The Rise and Shine of Comrade Fiasco

Andrew Whaley
Gate Theatre, Notting Hill

Abdul Salis (Fiasco), Kurt Egyiawan (Chidhina), Gary Beadle (Jungle) Credit: Michael Shelford
Abdul Salis (Fiasco); Back: Kurt Egyiawan (Chidhina), Gary Beadle (Jungle), Joan Iyiola (Febi) Credit: Michael Shelford
Gary Beadle (Jungle), Joan Iyiola (Febi) Credit: Michael Shelford

This latest contribution to the Freedom Burning Season is the reward to Elayce Ismail for winning the J P Morgan Award for Emerging Directors.

In The Rise and Shine of Comrade Fiasco, Andrew Whaley has chosen to depict the recent revolutionary history of Zimbabwe in an oblique but poetic manner.

Set in a prison cell represented by a cage, the play starts with a pair of hung-over drunks and a pretty woman who might be a lady of the night bantering in comic fashion, using physical theatre skills to convey their recent tribulations, moving into an uncomfortable set of relationships.

We soon become familiar with the antics and bickering generated between Kurt Egyiawan's serious Chidhina, Gary Beadle playing larky, older Jungle and Joan Iyola as the supposedly civilising female Febi.

Nothing in this light-hearted opening prepares the audience for the explosive arrival of Abdul Salis in the role of the terrified Comrade Fiasco.

Whether he is a ghost, a dream-figure or real life flesh and blood is far from clear but Fiasco's entrance instantly transforms the play and helps the cell's incumbents to bond.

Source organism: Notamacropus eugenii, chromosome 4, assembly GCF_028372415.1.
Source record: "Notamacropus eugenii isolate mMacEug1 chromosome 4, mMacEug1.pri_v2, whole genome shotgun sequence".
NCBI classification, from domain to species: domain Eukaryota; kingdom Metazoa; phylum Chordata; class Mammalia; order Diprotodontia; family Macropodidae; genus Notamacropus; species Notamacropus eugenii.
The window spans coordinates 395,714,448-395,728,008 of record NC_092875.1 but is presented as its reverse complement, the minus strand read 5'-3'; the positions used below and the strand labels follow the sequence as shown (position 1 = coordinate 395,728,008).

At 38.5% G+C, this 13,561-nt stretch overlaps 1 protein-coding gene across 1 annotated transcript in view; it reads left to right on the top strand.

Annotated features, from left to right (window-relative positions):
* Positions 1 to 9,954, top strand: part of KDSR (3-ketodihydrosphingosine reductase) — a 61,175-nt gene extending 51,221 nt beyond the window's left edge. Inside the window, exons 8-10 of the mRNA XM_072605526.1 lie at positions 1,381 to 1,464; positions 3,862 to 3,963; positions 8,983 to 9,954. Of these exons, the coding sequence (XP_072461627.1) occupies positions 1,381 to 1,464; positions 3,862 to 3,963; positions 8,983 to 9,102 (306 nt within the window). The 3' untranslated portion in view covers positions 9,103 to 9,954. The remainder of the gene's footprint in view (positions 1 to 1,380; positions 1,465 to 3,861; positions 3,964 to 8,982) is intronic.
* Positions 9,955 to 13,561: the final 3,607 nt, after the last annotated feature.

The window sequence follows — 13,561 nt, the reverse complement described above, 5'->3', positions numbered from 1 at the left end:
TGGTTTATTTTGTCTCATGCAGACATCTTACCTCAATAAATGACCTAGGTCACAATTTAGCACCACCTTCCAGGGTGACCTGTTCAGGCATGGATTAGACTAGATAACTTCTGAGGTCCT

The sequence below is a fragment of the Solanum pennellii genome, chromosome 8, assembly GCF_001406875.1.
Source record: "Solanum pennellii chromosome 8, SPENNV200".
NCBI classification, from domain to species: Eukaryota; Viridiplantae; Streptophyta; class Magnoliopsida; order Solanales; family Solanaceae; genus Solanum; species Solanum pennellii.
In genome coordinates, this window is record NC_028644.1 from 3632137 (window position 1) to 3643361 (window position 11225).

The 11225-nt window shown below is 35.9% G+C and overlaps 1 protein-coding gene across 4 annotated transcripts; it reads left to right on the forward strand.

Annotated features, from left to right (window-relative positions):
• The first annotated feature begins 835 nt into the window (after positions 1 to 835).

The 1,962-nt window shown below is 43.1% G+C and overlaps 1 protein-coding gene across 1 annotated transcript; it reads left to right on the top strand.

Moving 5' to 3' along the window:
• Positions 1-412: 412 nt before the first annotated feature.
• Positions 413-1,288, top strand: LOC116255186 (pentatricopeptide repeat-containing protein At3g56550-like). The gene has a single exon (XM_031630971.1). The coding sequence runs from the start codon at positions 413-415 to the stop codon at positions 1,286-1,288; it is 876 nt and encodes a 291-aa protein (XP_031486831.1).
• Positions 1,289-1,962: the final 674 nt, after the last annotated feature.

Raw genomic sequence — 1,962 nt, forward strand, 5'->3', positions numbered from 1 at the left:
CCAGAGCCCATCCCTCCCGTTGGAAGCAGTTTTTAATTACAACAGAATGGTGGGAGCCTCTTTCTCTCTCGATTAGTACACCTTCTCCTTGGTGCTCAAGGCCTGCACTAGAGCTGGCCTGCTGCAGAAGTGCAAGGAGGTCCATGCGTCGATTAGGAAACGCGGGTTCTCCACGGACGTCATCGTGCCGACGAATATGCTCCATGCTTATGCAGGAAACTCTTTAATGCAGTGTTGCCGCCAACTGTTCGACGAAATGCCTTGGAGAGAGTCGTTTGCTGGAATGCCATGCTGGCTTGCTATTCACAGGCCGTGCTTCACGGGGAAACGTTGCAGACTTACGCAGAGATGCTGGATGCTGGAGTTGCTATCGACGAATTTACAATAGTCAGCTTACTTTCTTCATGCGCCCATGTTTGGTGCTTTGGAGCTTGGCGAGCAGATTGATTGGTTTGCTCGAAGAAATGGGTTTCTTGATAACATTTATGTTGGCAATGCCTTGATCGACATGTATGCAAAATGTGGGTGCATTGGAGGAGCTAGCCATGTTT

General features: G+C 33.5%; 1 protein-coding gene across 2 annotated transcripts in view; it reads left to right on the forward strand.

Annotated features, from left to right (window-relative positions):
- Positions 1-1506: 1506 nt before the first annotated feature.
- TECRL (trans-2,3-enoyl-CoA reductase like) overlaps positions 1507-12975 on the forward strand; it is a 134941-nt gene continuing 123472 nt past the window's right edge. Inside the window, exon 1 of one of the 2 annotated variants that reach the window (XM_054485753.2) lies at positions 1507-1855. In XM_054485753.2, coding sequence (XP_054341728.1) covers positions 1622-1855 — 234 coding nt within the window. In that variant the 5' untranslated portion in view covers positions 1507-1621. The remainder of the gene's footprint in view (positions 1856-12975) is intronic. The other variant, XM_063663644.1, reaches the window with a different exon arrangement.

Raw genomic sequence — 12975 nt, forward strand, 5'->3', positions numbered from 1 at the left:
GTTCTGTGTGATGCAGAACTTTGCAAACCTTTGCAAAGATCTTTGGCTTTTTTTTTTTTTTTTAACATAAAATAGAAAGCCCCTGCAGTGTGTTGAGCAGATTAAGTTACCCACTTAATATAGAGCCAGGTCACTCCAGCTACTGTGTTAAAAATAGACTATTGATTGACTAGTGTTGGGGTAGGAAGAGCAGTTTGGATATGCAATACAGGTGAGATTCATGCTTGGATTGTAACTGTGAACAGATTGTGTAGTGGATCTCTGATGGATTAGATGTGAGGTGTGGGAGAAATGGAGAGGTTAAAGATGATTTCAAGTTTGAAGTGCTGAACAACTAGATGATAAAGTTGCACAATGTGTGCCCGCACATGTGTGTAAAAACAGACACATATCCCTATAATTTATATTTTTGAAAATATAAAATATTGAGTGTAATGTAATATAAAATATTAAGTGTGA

Slowly, using a variety of personalities, including both young and old, they tease and encourage their visitor to come out of his shell, revealing a tale similar to those of the legendary, jungle-bound Japanese soldiers who did not know that the War was over until a generation later.

In Fiasco's case, he apparently hid in a cave in 1978 so that by 1986 Zimbabwe when was free his undoubted dedication as a freedom fighter should have been redundant, did he but know it.

On a different level, his rebirth is probably intended to symbolise the difficulties suffered by the infant Zimbabwe as it tried to forget its sometimes shady existence as Rhodesia and established itself as a brave new country.

Each of the actors is offered and takes several chances to enjoy moments in the limelight that shines on their crammed cage, with Abdul Salis conveying bewilderment and fear particularly convincingly.

Overall, The Rise and Shine of Comrade Fiasco is a worthwhile showcase for a fresh young director to show the public some new angles on a familiar tale, although the plotting is a little thin to sustain a full 90 minutes.

Reviewer: Philip Fisher

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